Nicole Osmanski has a love for making sherry-based cocktails.

Nicole makes craft cocktails that are in a class of their own because using sherry lets her creativity run wild! She explains that “Sherry is multilayered, it has a fresh acidity, oxidative qualities, umami, and a fruitiness and nuttiness that varies with sherry’s diverse styles.”

I asked Nicole where she diverges from the traditional approach to cocktail making. She often uses Blanc vermouth with Fino sherry because the Fino adds salinity and savoury elements while the vermouth provides structure, bitterness, and a floral quality. Indeed, by adding Fino to a barrel-aged cocktail she “…can lighten it up and make other flavours pop a little more.”

She never uses white sugar. Instead, Nicole adds flavours with sweetness, electing to use, for example, maple syrup, birch sugar, or sugar cane, and syrups made with extracts she prepares herself using organic ingredients. Nicole is a coffee aficionado, and she roasts her own coffee beans in search of a fruity, light roast that lets the flavour and tartness shine. She uses this bespoke coffee in a cocktail she crafts using Pedro Ximenez (PX) sherry as its base.

Sherry’s cocktail versatility

There are sherries for every kind of cocktail and Nicole’s knowledge coupled with her sense of adventure plays to each of their strengths. Fino goes with light flavours, other fortified wines and spirits like vodka, white rum, and gin. It has a sympatico with herbal and floral characteristics. Manzanilla is like Fino in its pairings and can be a great compliment to cocktails that include cucumber, celery or fennel.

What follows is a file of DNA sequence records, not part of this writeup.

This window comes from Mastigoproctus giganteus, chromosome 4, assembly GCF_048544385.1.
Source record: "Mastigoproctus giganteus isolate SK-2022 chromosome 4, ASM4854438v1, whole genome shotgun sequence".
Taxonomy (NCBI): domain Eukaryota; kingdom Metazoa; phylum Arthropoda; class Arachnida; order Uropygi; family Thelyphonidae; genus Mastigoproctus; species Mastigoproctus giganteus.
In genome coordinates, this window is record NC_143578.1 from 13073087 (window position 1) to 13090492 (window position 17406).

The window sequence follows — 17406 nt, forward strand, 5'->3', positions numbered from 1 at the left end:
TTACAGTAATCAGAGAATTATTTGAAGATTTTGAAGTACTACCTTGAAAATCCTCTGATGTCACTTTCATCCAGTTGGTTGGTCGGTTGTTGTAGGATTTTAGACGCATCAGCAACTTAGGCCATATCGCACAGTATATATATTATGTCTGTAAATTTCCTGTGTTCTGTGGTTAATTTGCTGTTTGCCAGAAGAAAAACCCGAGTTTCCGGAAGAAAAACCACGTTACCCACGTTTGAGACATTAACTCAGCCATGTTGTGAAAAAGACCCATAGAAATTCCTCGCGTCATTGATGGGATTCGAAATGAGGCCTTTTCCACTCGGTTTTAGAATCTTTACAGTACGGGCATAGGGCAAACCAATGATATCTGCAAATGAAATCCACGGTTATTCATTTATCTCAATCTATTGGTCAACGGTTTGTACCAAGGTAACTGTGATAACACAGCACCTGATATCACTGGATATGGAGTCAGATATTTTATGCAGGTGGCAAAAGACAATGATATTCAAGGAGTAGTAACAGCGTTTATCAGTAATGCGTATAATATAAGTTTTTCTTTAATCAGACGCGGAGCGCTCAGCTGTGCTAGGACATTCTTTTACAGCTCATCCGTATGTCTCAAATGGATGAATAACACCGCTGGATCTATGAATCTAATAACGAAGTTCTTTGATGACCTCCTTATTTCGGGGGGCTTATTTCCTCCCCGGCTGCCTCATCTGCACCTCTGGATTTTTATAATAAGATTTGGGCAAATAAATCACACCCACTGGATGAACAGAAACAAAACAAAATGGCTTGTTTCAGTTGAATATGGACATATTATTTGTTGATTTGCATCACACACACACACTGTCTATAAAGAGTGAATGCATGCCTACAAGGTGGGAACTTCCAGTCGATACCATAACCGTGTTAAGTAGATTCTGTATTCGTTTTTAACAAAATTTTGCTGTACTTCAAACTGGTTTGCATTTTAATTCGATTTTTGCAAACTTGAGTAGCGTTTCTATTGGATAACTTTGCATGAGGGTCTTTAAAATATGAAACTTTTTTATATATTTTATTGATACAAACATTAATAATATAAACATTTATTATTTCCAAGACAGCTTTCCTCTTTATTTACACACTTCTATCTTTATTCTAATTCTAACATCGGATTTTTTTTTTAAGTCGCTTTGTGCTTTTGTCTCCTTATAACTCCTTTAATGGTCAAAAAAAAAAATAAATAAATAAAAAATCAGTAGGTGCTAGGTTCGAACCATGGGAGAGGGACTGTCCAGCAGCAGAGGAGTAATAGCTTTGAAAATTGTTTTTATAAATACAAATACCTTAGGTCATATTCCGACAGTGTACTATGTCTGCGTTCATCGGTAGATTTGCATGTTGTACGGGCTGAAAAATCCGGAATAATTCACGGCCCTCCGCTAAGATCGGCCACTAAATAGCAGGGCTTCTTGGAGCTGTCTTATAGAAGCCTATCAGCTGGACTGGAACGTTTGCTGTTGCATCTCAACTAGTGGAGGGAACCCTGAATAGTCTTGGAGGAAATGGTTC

Sherry Cocktails

Using sherry in your cocktail lowers its alcohol content and can provide a richer, broader flavour profile.

Amontillado works really well with tequila reposado, brandy and bourbon and is a wonderful highlight showing flavours like vanilla, toffee, caramel and baking spices. Oloroso finds its niche with darker spirits such as whiskies, aged rums, añejo tequilas and brandies.

PX and Moscatel are sweet, viscous and dark showing raisin, date, figs, and walnut flavours.  They also work very well with dark spirits, especially aged rums, añejo tequila and brandy. They can easily be used to craft an Old Fashioned.

Sherry can excite and challenge the palate and Nicole focuses on marrying surprising flavours that are complex and unusual. Flavours that she wants to have sing out of the glass harmoniously. She convinced me to reconsider cocktails, and you can try them for yourself using two of her most flavourful and entertaining sherry cocktail recipes.

Nicole’s recipes

Sherry CocktailFlor Espanol

This Manzanilla Old Fashioned showcases the signature chamomile aroma that Manzanilla was named for (Manzanilla means “chamomile” in Spanish). Saffron bitters echo the chamomile’s earthy, floral notes and a few drops of saltwater accentuate the sherry’s seaspray minerality.